OK, let’s begin by admitting that we are all playing a numbers game. Or, at least, we make our students play this game where they bet their marks on correctly figuring out the last digit to write down in their answers. (The classic numbers game is an illegal betting pool where people try to guess the last few digits of some “random” number like a stock price listing.) To make it sporting, we teach our students rules for identifying the significant digits in a given number and rules for deciding how many digits to keep after a calculation. Now, you likely know what happens next. For the rest of the year we are plagued by noisome questions during lessons and tests: “How many significant digits does this have?” “Is this two or three?” “Mr. Meyer, you started with 1000 and your final answer was 17.5 m/s ...” Sound familiar?
I couldn’t handle the truth
I remember when I started my undergraduate physics training being perplexed by the mysterious absence of my cherished significant digits. No one (meaning the profs and TAs) was talking about them. I should have realized at the time what this meant, but I was just confused. I was wrestling with error analysis and standard deviations and didn’t put it all together: the rules I learned about significant digits in high school were bogus. Make believe. They played no role in good scientific thinking. It took me many years as a teacher to wise up to this and a few more to figure out what to do about it. To begin, let’s think about why the digits appearing in a number are important.
The confidence game
Significant digits (like our significant others) have meaning in our lives. They tell us something important about our world and, in a certain sense, can be relied upon. People have built careers around finding the next digit in a particularly interesting number. Significant digits in high school are typically used as a statement of uncertainty: a distance written as 93 m is often interpreted as meaning we are confident the distance is actually “somewhere between 92.7 m and 93.4 m”. So our numbers game is also a confidence game. But what determines which digits in a number are the significant ones? The traditional answer to this question is that the written form of the number itself makes this determination. This idea is embodied in various rules, like the one that informs us the number 2000 has one significant digit. Unfortunately this approach is very problematic and leads to poor, or non-existent, scientific thinking. The reality is that by looking at any single number representing a physical quantity (170 km, 348 N, 0.740 s), we cannot determine anything about its significant digits or decide on our confidence in it.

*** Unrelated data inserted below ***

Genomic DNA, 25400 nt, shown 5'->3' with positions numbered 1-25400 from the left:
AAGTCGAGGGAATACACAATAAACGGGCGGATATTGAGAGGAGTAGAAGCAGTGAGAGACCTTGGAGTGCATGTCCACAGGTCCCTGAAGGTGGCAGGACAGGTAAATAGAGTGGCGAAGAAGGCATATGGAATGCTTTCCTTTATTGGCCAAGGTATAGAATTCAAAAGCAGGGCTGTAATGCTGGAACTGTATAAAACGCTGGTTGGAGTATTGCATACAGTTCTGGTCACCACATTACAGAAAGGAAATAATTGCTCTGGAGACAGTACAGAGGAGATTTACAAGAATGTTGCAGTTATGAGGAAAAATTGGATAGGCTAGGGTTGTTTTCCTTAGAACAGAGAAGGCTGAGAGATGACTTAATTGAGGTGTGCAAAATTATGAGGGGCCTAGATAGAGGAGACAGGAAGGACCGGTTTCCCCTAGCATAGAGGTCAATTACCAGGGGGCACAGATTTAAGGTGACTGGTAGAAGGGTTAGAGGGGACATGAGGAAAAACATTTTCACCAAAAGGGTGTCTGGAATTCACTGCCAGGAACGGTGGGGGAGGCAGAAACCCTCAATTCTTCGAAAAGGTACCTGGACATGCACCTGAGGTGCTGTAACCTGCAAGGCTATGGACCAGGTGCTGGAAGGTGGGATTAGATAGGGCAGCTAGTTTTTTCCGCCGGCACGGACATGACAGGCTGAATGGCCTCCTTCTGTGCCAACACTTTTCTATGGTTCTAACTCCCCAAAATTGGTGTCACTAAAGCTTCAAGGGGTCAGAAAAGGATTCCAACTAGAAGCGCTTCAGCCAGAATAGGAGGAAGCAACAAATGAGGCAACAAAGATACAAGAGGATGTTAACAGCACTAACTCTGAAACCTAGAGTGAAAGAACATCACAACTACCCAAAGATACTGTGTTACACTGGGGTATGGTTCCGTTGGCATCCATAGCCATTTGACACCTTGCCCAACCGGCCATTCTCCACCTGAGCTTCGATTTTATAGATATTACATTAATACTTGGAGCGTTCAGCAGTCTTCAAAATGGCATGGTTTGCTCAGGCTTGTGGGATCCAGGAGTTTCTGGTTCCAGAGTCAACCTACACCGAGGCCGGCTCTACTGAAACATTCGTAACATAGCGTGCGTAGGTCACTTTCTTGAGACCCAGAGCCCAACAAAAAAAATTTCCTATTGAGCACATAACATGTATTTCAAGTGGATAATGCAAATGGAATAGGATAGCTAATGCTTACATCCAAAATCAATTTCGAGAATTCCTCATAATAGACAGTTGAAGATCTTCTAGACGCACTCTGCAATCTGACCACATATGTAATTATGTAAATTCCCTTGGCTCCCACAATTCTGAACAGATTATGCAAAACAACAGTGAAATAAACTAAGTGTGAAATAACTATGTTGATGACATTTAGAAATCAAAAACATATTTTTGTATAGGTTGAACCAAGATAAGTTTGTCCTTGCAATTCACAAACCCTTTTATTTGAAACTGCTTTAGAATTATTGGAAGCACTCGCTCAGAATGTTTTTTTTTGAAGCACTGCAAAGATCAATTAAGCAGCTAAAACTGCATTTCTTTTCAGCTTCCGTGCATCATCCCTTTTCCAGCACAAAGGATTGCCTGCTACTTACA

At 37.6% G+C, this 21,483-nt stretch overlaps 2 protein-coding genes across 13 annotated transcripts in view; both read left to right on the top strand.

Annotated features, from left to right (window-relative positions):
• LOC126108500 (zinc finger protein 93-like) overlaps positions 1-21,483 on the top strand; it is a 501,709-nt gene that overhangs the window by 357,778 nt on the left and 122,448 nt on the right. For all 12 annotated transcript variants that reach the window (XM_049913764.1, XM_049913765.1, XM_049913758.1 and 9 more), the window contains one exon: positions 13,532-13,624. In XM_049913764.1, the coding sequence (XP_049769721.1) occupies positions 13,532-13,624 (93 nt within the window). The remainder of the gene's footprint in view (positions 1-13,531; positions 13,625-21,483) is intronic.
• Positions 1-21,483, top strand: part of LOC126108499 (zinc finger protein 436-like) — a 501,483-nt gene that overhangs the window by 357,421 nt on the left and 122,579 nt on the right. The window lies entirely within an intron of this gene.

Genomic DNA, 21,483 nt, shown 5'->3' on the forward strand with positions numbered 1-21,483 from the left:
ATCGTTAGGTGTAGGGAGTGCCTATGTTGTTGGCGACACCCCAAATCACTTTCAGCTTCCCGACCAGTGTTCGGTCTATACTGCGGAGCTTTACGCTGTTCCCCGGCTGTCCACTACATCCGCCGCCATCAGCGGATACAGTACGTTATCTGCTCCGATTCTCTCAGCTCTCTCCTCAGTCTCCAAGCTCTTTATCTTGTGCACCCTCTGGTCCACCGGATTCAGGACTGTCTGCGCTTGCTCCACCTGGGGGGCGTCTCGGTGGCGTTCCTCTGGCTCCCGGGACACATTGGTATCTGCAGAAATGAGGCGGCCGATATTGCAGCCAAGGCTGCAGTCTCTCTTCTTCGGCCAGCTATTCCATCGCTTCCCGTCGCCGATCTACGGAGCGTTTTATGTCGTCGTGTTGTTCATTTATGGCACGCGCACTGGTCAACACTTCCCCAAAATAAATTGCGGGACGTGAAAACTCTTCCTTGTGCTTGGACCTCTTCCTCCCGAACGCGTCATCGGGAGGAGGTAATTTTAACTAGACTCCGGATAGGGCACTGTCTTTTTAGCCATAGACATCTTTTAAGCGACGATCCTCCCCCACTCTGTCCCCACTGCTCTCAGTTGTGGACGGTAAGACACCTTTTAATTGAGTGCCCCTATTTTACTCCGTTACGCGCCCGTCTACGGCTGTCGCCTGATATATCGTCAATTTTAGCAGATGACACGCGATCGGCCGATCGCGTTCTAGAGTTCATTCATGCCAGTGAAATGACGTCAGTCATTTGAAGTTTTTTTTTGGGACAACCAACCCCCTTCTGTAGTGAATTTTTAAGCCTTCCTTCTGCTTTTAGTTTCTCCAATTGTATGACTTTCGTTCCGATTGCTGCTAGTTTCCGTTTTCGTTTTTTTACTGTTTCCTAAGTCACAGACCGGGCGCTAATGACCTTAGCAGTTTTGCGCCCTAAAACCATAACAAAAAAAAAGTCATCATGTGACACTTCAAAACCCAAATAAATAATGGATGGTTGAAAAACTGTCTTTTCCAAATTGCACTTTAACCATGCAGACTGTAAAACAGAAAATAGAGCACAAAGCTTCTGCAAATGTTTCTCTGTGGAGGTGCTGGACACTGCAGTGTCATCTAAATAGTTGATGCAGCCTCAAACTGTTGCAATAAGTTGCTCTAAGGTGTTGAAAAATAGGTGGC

Shades of scientific grey
The proper origin of significant digits is in the measurement process. Suppose we measure the time it takes for a ball to drop from a stairwell and find an average value of 1.75 s. How should we interpret the meaning of this value? Its meaning comes from a comparison with the true value of this quantity: the result that a patient and omniscient being would arrive at using really expensive equipment and great lab technique. The trick is, we never get to know the true value (sigh, all that expensive equipment...) So in our comparison of “1.75 s” with the true value, we would say something like this: we are really sure that the digit “1” is reliable, meaning the probability of the true value having a different digit in the ones decimal place is very small (maybe to a 5σ confidence, if you want to get all statistic-y). We might say that we are fairly sure the digit “7” matches the digit of the true value. But we are not very sure the “5” would match the hundredths digit of the true value. It might easily be an “8” or a “1”. So our confidence in each digit (and hence its significance) varies, with the last one having the least significance. Significance is not black and white; it comes in shades of grey. This is one reason why the term “significant digits” fades away in advanced study and is largely an artifact of introductory courses.
Now, how did we come up that quantity 1.75 s in the first place? After all, my calculator, in all its obsessive compulsiveness, gave me an average time of 1.75395742 seconds. I had to decide when the significance of the digits became so small that reporting the digit no longer had any use. When collecting our data for the ball drop, we would have noticed a certain amount of spread or variation between each time measurement. If the amount of spread turned out to be fairly small (all our measurements are fairly close together), we would expect our averaged result (1.75 s) to quite closely match the true value. If the amount of spread was great, we expect a great difference between our result and the true value. One technique for finding the amount of spread or uncertainty is through the standard deviation and determining the standard error of the mean. We won’t focus on the statistical details here, since I do not use these techniques with my students, we will just skip to the end. The final result of the calculation for the uncertainty (the standard error of the mean) in the time for the ball drop is a value of 0.07 s. This tells us that there is a pretty good chance (~68%) that the true value lies with a range of values: 1.68 s to 1.82 s. A short way of writing this is: 1.75 s ± 0.07 s, or 1.75(7) s. In real science (the kind we ought to teach), only the uncertainty allows us to decide on the significance of any digits. With an improved experiment we might be able to reduce the uncertainty to 0.006 s. Then we would be justified in writing 1.754 s as our result. Given the result alone (1.75 s), we cannot decide how much uncertainty there is and how many digits to keep. A measurement such as 2000 m might indeed have 1 significant digit or it could have 4 – it depends on the uncertainty! Our traditional rules for significant digits are not only wrong; they do not even start students down the right path. We are justified in abandoning them entirely.
Scientific decision making